Purpose: This study investigated the association between physician education in EOL and variability in EOL practice, as well as the differences between beliefs and practices regarding EOL in the ICU.
Methods: Physicians from 11 ICUs at a university hospital completed a survey presenting a patient in a vegetative state with no family or advance directives. Questions addressed approaches to EOL care, as well physicians' personal, professional and EOL educational characteristics.
Results: The response rate was 89%, with 105 questionnaires analyzed. Mean age was 38 ± 8 years, with a mean of 14 ± 7 years since graduation. Physicians who did not apply do-not-resuscitate (DNR) orders were less likely to have attended EOL classes than those who applied written DNR orders [0/7 vs. 31/47, OR = 0.549 (0.356-0.848), P = 0.001]. Physicians who involved nurses in the decision-making process were more likely to be ICU specialists [17/22 vs. 46/83, OR = 4.1959 (1.271-13.845), P = 0.013] than physicians who made such decisions among themselves or referred to ethical or judicial committees. Physicians who would apply "full code" had less often read about EOL [3/22 vs. 11/20, OR = 0.0939 (0.012-0.710), P = 0.012] and had less interest in discussing EOL [17/22 vs. 20/20, OR = 0.210 (0.122-0.361), P < 0.001], than physicians who would withdraw life-sustaining therapies. Forty-four percent of respondents would not do what they believed was best for their patient, with 98% of them believing a less aggressive attitude preferable. Legal concerns were the leading cause for this dichotomy.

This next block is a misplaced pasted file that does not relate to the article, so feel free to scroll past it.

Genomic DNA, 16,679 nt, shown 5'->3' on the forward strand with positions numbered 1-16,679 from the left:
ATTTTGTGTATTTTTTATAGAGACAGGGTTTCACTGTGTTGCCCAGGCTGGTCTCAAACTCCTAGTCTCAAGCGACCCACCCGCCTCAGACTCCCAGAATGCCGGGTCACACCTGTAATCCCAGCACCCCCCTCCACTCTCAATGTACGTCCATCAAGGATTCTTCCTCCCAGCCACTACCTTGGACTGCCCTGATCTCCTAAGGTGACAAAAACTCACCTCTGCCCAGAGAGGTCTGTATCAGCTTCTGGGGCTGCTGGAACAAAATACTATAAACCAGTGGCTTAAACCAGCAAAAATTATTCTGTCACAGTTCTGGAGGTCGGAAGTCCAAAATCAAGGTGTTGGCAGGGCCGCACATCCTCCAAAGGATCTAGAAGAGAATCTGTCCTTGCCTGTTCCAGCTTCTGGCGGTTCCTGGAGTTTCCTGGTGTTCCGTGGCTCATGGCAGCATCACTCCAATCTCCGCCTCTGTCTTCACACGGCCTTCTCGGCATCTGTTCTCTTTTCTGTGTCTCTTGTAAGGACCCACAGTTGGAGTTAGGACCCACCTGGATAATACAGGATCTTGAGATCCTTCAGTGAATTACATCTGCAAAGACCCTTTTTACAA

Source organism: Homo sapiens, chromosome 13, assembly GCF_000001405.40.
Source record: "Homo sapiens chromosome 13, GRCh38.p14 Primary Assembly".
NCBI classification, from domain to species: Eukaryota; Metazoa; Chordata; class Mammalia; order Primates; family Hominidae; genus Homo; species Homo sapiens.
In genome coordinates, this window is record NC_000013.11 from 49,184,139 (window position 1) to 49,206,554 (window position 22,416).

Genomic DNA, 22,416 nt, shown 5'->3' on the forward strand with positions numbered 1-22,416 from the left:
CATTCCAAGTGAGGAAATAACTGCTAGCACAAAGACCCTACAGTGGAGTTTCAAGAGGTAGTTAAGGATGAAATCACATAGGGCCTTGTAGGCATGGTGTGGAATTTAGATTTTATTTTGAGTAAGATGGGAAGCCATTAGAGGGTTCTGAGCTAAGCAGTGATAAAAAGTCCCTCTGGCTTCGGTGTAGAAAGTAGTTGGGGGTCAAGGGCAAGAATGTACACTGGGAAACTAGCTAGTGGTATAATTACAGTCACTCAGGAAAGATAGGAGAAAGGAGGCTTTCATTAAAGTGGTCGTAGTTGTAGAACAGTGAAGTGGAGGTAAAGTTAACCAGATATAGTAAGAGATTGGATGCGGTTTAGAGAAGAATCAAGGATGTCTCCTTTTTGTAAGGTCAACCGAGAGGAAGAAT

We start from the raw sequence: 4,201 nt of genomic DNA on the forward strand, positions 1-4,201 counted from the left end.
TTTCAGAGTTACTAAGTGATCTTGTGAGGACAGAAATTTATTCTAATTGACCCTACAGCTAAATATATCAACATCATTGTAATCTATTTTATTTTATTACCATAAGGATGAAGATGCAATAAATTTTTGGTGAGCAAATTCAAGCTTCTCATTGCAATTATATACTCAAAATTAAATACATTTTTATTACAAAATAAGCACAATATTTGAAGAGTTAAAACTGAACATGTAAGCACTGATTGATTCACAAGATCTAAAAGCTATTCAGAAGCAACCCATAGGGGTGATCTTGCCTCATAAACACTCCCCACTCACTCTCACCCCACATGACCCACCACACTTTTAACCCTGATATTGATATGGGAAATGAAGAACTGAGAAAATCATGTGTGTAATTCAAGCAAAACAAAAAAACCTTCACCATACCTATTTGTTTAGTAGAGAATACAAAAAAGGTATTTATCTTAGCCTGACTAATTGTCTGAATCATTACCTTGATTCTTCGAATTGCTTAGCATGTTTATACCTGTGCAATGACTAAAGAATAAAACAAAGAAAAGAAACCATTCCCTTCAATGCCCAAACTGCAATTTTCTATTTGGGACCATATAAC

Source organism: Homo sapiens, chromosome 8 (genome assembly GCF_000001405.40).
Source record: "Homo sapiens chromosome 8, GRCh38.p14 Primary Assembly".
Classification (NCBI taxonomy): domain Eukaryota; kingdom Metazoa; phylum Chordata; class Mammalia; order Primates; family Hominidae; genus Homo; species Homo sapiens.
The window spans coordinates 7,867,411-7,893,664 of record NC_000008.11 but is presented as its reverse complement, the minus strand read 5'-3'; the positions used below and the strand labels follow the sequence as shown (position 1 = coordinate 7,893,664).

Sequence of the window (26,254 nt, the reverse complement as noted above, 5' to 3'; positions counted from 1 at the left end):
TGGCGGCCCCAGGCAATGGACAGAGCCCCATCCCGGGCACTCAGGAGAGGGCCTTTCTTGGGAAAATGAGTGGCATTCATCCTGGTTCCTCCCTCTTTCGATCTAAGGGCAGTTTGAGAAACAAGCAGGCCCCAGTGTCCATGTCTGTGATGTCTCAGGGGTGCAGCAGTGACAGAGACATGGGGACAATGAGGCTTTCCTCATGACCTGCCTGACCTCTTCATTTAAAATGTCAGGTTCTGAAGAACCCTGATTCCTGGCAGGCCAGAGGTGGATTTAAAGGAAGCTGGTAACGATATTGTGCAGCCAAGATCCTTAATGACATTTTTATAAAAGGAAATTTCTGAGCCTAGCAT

Conclusions: Physician education about EOL is associated with variability in EOL decisions in the ICU. Moreover, actual practice may differ from what physicians believe is best for the patient.